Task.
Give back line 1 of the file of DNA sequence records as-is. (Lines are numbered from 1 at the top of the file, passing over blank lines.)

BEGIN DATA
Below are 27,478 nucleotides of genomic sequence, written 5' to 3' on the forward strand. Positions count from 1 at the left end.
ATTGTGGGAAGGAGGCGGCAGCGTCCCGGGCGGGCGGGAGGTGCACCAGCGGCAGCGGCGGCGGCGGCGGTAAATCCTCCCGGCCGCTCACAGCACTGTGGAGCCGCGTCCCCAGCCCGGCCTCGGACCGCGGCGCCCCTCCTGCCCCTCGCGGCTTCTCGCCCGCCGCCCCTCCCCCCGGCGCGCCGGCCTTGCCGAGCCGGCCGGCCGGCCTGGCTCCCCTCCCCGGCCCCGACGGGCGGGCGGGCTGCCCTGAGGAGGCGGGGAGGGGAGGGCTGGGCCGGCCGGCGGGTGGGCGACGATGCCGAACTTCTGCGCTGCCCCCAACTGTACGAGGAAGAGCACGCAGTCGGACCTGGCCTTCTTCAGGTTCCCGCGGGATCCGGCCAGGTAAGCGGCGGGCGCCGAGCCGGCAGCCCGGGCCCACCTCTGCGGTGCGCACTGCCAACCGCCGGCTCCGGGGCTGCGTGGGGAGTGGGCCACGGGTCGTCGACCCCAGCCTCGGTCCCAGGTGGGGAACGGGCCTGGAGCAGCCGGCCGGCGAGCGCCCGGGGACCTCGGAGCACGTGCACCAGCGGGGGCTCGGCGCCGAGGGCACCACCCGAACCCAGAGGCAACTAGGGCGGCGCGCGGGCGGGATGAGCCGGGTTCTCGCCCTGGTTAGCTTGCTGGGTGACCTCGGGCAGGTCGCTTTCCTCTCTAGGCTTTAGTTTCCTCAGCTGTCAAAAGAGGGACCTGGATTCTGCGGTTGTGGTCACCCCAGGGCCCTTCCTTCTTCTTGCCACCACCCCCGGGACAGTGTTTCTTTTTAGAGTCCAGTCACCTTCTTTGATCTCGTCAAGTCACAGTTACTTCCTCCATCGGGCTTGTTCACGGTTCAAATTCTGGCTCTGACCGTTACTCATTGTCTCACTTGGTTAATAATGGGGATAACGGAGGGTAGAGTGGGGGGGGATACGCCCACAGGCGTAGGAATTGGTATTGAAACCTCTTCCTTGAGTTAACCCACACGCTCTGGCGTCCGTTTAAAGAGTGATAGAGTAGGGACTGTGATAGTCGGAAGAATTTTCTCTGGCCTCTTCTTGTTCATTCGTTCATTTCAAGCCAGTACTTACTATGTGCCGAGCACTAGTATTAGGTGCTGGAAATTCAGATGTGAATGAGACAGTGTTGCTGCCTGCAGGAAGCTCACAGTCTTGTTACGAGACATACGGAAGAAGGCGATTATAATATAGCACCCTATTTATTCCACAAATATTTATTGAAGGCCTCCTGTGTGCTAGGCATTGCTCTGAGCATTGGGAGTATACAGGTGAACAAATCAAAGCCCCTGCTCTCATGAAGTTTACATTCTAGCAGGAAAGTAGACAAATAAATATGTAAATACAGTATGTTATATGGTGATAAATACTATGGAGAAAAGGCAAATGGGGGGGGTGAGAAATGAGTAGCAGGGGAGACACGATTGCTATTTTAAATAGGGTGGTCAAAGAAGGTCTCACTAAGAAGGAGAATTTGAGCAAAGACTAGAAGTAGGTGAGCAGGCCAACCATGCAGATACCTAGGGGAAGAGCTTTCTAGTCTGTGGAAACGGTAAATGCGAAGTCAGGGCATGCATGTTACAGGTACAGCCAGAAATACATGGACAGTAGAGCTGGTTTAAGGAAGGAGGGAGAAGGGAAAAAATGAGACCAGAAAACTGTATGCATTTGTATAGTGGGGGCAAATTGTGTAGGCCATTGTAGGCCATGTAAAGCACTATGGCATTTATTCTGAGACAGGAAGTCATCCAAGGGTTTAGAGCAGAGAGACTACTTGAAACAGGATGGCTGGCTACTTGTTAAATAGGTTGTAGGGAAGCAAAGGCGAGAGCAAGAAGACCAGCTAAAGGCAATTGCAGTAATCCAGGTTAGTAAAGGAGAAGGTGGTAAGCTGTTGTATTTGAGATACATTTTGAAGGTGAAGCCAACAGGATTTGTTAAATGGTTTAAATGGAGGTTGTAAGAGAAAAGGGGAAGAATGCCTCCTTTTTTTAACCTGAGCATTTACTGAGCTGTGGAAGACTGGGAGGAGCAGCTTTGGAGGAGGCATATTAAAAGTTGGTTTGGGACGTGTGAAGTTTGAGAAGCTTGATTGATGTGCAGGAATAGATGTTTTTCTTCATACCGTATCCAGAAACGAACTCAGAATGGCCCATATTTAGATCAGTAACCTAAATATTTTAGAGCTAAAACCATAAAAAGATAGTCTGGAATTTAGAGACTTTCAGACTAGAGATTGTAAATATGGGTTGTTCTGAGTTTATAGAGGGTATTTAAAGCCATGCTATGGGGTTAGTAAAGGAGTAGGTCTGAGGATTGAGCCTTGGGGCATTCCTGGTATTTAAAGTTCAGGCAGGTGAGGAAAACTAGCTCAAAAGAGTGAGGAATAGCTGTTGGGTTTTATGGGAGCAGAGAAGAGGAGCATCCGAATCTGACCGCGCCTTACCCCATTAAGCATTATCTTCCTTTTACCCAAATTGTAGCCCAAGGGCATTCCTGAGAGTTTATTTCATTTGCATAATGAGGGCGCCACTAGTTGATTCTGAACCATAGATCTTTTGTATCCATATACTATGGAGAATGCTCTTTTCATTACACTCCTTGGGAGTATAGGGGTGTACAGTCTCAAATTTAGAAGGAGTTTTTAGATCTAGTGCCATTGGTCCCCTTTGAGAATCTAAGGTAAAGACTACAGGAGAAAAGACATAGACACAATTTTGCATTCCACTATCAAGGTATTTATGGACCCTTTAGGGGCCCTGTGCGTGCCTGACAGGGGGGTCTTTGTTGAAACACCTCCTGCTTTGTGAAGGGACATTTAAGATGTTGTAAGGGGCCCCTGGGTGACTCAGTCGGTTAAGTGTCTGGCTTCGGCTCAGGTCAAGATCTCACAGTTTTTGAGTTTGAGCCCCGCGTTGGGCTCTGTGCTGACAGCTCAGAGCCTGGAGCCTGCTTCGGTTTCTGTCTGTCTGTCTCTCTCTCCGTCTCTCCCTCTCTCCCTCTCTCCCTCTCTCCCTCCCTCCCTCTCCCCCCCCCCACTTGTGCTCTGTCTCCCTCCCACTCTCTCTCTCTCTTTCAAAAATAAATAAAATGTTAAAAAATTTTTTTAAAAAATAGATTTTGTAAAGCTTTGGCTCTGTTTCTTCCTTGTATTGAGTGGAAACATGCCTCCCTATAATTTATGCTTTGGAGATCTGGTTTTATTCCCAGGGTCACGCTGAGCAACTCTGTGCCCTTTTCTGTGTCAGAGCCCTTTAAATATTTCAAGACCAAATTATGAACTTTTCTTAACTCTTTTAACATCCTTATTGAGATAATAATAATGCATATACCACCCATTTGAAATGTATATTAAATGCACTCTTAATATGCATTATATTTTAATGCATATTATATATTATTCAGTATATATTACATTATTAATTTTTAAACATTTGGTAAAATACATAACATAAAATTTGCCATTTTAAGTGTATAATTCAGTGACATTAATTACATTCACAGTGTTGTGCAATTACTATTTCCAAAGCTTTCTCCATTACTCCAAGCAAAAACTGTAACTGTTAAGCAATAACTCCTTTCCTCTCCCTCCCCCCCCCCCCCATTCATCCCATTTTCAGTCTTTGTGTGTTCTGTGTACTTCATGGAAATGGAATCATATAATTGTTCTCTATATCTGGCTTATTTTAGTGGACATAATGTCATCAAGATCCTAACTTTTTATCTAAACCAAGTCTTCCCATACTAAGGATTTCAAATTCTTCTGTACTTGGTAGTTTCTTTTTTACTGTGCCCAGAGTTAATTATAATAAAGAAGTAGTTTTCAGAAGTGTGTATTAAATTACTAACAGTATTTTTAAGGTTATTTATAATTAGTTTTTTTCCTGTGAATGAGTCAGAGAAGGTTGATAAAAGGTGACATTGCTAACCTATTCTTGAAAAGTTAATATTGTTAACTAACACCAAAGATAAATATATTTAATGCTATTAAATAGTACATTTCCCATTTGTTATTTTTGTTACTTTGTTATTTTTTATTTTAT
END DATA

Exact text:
Below are 27,478 nucleotides of genomic sequence, written 5' to 3' on the forward strand. Positions count from 1 at the left end.